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Opinion The Atlantic Daily: The 2020 Election’s Gender Gap

04:05  22 october  2020
04:05  22 october  2020 Source:   theatlantic.com

The 19th Explains: Everything you need to know about voting and Election Day 2020

  The 19th Explains: Everything you need to know about voting and Election Day 2020 Experts and state officials say to prepare for the reality that the country may not know who won the presidency on Election Day — or for several days (or weeks) after.Long lines due to expected record voter turnout amid a global pandemic. Ongoing concerns about online misinformation. Hundreds of lawsuits over voting. Poll workers facing changing election rules. An incumbent president who won’t guarantee a peaceful transfer of power.

Is the press making the same mistakes? Then: When will this pandemic be over?

The Atlantic Daily : Brace for a Potential ‘Blue Shift’. Also: Is a bandanna actually a mask? Getty / the atlantic . The pandemic is complicating the very act of voting. As Election Day 2020 approaches, prepare for problems—and a possible last-minute twist as the votes are tallied.

Every weekday evening, our editors guide you through the biggest stories of the day, help you discover new ideas, and surprise you with moments of delight. Subscribe to get this delivered to your inbox.

shape © Provided by The Atlantic a group of people in front of a flag: NOAH BERGER / AFP / GETTY © Provided by The Atlantic NOAH BERGER / AFP / GETTY

“The numbers are clear,” our politics reporter Emma Green noted back in August. “Even though a white man is at the top of the Democratic ticket, 2020 will be a women’s election.” Polls continue to show a major gender gap, and Joe Biden ahead with women.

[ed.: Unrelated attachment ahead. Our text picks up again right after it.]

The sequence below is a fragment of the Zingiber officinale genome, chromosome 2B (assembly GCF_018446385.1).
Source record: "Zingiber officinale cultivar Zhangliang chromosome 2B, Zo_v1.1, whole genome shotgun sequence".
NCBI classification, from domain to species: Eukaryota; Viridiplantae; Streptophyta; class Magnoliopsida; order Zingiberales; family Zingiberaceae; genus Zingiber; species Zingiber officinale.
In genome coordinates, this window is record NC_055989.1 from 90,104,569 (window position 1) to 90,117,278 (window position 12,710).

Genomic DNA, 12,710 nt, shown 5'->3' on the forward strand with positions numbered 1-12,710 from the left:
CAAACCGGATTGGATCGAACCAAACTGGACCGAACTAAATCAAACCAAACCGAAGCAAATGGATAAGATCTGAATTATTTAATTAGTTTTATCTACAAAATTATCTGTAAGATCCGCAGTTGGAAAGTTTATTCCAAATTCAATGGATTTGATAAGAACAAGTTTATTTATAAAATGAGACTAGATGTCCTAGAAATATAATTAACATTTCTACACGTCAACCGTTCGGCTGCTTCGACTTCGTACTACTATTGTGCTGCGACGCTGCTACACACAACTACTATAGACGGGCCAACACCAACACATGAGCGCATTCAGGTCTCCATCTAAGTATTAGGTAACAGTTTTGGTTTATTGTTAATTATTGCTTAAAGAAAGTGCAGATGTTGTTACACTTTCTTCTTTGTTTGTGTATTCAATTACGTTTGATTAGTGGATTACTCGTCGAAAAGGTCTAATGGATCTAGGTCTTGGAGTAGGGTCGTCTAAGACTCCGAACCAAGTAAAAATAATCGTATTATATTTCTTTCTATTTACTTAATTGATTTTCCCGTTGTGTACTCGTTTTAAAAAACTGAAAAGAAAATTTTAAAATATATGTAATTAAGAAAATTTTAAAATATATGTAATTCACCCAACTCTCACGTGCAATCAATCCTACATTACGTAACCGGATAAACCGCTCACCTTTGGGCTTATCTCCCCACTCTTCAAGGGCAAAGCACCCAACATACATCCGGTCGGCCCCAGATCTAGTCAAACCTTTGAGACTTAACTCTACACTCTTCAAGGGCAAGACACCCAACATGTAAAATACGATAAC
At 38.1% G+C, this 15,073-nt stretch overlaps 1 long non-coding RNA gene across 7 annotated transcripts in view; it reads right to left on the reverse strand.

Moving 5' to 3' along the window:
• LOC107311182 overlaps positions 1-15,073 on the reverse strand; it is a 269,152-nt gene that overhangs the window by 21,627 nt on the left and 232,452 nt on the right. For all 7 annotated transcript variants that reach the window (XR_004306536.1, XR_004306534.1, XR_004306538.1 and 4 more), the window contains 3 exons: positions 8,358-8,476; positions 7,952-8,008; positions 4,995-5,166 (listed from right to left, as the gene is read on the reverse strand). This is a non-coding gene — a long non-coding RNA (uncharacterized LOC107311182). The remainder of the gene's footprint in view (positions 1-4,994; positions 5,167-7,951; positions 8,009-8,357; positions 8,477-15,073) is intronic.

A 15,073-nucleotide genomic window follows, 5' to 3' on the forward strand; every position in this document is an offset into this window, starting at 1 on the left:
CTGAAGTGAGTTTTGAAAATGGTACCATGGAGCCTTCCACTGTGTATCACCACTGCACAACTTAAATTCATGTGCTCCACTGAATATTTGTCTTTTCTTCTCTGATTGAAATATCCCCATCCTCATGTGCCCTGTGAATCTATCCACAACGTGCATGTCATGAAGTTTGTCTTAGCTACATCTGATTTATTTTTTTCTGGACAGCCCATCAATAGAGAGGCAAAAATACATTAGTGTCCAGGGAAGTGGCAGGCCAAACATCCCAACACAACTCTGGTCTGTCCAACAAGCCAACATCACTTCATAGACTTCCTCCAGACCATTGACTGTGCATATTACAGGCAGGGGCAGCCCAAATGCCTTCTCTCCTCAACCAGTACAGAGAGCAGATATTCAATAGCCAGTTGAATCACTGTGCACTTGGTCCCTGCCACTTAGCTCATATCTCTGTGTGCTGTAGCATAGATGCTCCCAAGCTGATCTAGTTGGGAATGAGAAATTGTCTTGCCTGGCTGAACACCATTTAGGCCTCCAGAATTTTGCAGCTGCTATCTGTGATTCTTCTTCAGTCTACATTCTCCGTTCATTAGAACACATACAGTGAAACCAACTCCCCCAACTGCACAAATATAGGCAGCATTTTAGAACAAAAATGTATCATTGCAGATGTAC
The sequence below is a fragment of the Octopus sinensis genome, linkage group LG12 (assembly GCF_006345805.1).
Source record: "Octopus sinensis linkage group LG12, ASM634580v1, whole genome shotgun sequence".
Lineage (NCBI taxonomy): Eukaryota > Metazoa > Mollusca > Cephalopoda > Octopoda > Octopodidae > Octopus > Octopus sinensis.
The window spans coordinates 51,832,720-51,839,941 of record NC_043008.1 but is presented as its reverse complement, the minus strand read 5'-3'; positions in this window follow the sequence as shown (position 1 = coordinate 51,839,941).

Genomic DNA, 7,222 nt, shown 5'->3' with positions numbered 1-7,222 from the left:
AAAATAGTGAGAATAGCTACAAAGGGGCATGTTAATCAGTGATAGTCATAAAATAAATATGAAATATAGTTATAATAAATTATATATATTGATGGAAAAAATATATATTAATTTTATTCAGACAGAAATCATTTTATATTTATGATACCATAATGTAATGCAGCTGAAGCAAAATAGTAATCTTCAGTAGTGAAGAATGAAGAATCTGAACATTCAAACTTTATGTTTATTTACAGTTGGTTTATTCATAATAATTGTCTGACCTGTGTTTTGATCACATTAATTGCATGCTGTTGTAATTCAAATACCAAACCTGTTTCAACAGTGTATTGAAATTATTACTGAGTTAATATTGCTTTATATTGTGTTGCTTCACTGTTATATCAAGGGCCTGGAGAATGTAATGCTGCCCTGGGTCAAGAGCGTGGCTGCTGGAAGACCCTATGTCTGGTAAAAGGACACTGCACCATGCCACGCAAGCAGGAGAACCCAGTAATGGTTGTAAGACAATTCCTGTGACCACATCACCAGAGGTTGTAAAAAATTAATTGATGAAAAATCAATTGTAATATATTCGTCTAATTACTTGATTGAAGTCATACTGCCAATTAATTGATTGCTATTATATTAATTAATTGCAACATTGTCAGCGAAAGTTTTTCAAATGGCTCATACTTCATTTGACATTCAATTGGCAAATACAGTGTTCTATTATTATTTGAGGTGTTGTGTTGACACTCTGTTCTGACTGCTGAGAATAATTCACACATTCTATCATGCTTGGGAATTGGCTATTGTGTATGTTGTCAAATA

That doesn’t seem lost on the Republican Party or the president himself: “Suburban women, will you please like me?” Donald Trump asked at a rally last week.

'A lot of chaos': Trump's rhetoric, a global pandemic and a tsunami of lawsuits complicate 2020 election

  'A lot of chaos': Trump's rhetoric, a global pandemic and a tsunami of lawsuits complicate 2020 election Voters should accept that election results may not be known on Election Night and that does not indicate fraud, experts say.Both candidates declared victory, and the dispute dragged on for months. Threats of a civil war loomed. Voter fraud and intimidation ran rampant. Congress was forced to create an electoral commission that would decide the presidency. Voting along party lines, it declared Hayes the winner by just one electoral vote.

The House of Representatives resolves inconclusive presidential elections —and while Democrats may hold most of the seats, Republicans control more state delegations.

The Atlantic covers news, politics, culture, technology, health, and more, through its articles, podcasts, videos, and flagship magazine. Shutterstock / The Atlantic . Americans Saw Trump Unfiltered and Recoiled in Horror. Polling suggests that the president dealt a severe blow to his reelection chances

For a closer look at this phenomenon, keep reading:

  • Suburban, anti-Trump “wine moms” are channeling anger into organizing. “All of this activism has the potential to shape American politics in a much more significant way than their biennial votes,” Elaine Godfrey reports.

  • Some white women who loathe Trump will still vote for him. It’s because they viscerally distrust Democrats and the media, reports Sarah Longwell, who has conducted focus groups with white women in swing states.

  • What drives America’s political gender gap? Derek Thompson took a look back in February.

JULIAN MONTAGUE © Provided by The Atlantic JULIAN MONTAGUE

One question, answered: A reader is skeptical of getting a flu shot: What’s the point?

James Hamblin reacts in his latest “Paging Dr. Hamblin” column:

How battleground states process mail ballots -- and why it may mean delayed results